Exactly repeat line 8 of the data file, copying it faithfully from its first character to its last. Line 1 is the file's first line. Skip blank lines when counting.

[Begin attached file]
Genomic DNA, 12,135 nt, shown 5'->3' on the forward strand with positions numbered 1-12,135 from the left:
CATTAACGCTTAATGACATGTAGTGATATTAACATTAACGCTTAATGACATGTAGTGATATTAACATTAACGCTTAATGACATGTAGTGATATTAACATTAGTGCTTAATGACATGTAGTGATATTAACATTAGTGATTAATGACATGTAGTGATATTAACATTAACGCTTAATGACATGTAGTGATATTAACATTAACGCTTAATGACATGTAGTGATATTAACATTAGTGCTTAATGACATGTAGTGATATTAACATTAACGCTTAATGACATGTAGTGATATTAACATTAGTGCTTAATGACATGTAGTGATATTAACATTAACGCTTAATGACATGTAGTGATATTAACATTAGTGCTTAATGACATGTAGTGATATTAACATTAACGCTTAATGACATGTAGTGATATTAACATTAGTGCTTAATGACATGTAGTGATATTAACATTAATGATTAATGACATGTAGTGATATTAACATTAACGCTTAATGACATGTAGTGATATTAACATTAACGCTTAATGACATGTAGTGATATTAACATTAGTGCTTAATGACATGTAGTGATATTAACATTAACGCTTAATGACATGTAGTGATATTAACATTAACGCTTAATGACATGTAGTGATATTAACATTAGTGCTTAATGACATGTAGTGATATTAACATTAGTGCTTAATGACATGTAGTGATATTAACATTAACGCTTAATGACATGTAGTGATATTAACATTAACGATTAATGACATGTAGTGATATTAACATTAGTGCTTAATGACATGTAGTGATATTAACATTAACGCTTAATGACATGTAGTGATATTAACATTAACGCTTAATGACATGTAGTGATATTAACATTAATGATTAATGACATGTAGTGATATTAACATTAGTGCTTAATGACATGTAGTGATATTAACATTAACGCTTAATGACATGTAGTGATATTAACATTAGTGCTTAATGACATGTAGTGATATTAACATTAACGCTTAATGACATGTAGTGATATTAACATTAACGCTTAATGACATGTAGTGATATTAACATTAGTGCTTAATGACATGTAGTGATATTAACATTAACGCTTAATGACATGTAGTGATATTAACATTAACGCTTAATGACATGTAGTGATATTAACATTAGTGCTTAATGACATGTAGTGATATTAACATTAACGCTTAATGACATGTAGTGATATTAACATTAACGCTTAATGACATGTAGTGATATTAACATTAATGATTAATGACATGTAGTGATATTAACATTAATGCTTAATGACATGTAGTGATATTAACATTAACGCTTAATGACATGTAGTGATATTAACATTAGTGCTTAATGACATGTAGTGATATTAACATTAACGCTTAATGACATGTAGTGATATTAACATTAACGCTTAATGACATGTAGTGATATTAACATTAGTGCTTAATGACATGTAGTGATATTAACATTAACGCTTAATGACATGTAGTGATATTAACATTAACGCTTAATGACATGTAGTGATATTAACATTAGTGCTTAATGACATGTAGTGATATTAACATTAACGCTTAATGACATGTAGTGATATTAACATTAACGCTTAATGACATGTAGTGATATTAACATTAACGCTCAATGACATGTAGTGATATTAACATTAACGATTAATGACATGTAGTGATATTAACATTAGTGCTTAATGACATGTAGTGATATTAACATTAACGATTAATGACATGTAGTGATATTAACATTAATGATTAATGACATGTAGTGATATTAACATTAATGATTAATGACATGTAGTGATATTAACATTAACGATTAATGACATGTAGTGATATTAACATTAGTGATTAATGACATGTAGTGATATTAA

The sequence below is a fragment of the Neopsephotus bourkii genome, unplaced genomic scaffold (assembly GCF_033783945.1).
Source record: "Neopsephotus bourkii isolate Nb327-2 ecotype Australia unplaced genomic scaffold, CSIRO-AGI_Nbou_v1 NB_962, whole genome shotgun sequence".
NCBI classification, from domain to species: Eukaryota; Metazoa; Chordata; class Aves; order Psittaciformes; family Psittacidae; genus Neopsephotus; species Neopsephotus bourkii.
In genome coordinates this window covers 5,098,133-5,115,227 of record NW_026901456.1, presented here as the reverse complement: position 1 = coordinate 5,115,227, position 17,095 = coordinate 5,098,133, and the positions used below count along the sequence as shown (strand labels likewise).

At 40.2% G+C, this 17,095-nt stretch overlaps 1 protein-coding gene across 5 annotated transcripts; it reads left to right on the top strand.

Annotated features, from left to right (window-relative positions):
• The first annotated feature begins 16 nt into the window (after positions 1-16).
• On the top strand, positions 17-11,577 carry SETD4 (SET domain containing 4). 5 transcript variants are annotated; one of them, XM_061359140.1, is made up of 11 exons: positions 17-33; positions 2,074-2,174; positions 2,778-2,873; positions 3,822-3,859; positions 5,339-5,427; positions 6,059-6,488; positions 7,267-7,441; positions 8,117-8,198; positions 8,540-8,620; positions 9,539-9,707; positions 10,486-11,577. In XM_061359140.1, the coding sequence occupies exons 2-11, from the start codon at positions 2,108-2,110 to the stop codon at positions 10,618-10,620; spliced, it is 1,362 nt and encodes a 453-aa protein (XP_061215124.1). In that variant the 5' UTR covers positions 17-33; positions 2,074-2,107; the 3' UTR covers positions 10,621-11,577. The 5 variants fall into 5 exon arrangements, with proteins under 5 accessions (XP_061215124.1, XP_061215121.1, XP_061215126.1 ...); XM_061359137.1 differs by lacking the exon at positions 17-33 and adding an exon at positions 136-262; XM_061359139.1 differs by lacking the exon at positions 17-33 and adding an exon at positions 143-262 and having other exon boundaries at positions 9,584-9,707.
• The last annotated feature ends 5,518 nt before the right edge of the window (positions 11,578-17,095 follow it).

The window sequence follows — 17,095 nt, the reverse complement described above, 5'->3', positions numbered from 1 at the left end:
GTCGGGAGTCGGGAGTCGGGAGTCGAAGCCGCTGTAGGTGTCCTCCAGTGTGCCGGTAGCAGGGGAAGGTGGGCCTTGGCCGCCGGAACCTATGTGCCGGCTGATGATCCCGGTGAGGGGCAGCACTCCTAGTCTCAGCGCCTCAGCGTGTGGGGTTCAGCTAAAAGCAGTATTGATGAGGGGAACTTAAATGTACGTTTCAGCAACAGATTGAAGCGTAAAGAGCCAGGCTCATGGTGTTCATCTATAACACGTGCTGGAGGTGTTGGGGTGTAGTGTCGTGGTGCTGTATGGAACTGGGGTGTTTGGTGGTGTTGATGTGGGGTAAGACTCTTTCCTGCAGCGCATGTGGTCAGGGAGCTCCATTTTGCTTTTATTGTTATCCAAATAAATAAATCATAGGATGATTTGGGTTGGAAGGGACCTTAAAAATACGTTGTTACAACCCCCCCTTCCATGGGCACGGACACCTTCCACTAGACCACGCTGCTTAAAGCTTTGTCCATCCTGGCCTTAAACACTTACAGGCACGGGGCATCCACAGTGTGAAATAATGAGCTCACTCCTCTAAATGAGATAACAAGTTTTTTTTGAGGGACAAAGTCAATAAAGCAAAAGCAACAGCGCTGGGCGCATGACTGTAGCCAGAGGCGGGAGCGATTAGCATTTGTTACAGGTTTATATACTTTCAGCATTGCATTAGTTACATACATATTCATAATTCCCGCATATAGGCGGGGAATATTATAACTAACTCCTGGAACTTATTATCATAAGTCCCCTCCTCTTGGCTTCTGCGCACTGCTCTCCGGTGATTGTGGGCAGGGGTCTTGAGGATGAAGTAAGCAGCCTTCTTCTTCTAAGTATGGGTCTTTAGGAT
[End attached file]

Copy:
Annotated features, from left to right (window-relative positions):